I would say that I have achieved a level of peace of mind while using Ubuntu that I have not had in many years since using Microsoft Windows XP or 7 64 bit. I have read almost all of the Ubuntu security stickies and I have implemented the recommendations and guides that I thought were applicable to me or made sense for me to invoke. My System76 Lemur Ultra Thin (lemu4) and Ubuntu 12.04.1 64 bit Long Term Service is fully hardened against almost all possible attack vectors. People that know me and my zealous desire for perfect security say that I have gone overboard and I have more security than most corporations and government customers. That is due in part to the large number of IT certifications that I have studied for and passed in the past several years.

Ubuntu allows me to focus on the task at hand without worrying about the next 0 day vulnerabilities or exploits or attack vectors trying to create a security breach and compromise my user data or operating system or software application. I can't say that I am invincible as that would be preposterous, but I can say that I have done almost everything reasonable to harden my Ubuntu and I am satisfied with my work thus far. It's going to take a government with all of its resources to find me and attack me in order to destroy my PC or compromise my user data. I don't have to worry about hacker groups targeting me or script kiddies launching attacks against me because fortunately I'm a nobody in this world and I don't have any useful data to them that they could profit from an advanced persistent threat attack.

I can leave my PC on most of the time without worrying about the safety or security of my identity or my user data using Ubuntu.

A fully hardened Ubuntu installation is nearly as good as OpenBSD 5.1 64 bit and it is very similar in terms of the security tools and the level of protection. It also requires the same level of hard work to harden Ubuntu and careful usage of the sudo command. A fully hardened Ubuntu operating system is exceedingly difficult to crack if you pay attention to the warnings and guides here in Ubuntu Forums.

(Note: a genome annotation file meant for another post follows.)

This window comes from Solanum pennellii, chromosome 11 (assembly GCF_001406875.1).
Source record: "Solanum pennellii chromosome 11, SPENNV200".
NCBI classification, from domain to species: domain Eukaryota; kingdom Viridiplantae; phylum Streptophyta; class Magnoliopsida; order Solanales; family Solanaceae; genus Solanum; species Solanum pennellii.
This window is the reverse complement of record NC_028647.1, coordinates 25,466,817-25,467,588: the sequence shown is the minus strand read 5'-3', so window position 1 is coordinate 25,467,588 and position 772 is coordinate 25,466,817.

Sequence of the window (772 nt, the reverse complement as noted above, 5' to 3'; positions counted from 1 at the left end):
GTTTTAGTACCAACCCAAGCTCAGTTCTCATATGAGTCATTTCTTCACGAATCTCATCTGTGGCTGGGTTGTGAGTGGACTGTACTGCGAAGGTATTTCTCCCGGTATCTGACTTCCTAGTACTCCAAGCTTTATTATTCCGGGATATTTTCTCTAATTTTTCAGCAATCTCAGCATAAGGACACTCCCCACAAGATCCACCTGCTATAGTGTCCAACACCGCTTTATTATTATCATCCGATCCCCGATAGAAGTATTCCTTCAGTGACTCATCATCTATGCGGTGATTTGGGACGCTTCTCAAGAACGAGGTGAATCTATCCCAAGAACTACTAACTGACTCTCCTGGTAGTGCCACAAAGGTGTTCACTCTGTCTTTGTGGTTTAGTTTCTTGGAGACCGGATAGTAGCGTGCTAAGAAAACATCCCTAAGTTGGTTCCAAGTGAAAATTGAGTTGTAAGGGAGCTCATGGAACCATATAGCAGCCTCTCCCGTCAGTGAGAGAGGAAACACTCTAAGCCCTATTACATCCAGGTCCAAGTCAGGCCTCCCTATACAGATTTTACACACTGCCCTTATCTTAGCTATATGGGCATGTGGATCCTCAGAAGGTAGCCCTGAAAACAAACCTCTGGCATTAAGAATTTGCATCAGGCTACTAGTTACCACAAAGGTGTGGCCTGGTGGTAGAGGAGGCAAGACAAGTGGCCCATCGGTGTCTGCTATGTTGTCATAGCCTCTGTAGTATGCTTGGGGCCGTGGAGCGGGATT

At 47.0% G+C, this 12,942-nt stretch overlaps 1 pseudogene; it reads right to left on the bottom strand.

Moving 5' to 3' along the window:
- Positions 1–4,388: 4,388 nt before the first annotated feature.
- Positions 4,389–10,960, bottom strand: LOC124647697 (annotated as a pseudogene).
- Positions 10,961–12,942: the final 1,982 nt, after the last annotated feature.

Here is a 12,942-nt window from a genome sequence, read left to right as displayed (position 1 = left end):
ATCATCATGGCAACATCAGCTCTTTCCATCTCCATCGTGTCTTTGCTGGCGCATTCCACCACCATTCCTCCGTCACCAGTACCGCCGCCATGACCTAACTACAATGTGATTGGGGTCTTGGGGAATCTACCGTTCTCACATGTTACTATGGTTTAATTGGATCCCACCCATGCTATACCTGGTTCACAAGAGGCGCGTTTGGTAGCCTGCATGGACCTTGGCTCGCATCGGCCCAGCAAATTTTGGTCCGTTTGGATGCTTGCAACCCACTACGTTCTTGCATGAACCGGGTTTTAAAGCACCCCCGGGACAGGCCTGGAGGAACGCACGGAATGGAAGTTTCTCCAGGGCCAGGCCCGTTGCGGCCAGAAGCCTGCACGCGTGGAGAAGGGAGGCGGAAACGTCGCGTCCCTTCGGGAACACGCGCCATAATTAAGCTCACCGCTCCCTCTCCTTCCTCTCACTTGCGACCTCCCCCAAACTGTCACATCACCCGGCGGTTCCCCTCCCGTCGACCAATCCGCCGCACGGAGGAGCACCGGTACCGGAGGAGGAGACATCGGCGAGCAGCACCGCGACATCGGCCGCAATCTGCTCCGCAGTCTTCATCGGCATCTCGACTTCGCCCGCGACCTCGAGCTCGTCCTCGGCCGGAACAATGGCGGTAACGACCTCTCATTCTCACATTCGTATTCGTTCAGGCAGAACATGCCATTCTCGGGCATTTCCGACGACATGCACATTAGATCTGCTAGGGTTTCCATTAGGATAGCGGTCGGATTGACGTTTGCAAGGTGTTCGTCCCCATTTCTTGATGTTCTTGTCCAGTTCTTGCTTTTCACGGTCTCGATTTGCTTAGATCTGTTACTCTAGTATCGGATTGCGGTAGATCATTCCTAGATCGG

It's better to have a secure PC so that you can transport it to hostile environments safely like public 802.11 Wi-Fi hot spots at libraries, hotels, or coffee shops. Universities are another concern because there are computer scientists and security professionals that may have malicious behaviors though these do not tend to be staff or professors. It's the other students that I need to be concerned about like physical theft.

I looked at a lot of other BSD and GNU/Linux flavors and distributions and I chose Ubuntu because it gets the balance right among security and usability along with user friendliness. At first, I wanted to wipe Ubuntu on my System76 and install OpenBSD 5.1 64 bit, but I realized that I could achieve pretty much similar results if I took the time to read and consider the GNU/Linux security tools and architecture and I paid attention to the Ubuntu security stickies and a couple of specific security threads that I subscribed to for esoteric information needed to further harden and monitor my Ubuntu installation. The primary advantage of Ubuntu is its larger user base and the Ubuntu Forums community along with the vastly superior and richer number of software packages available.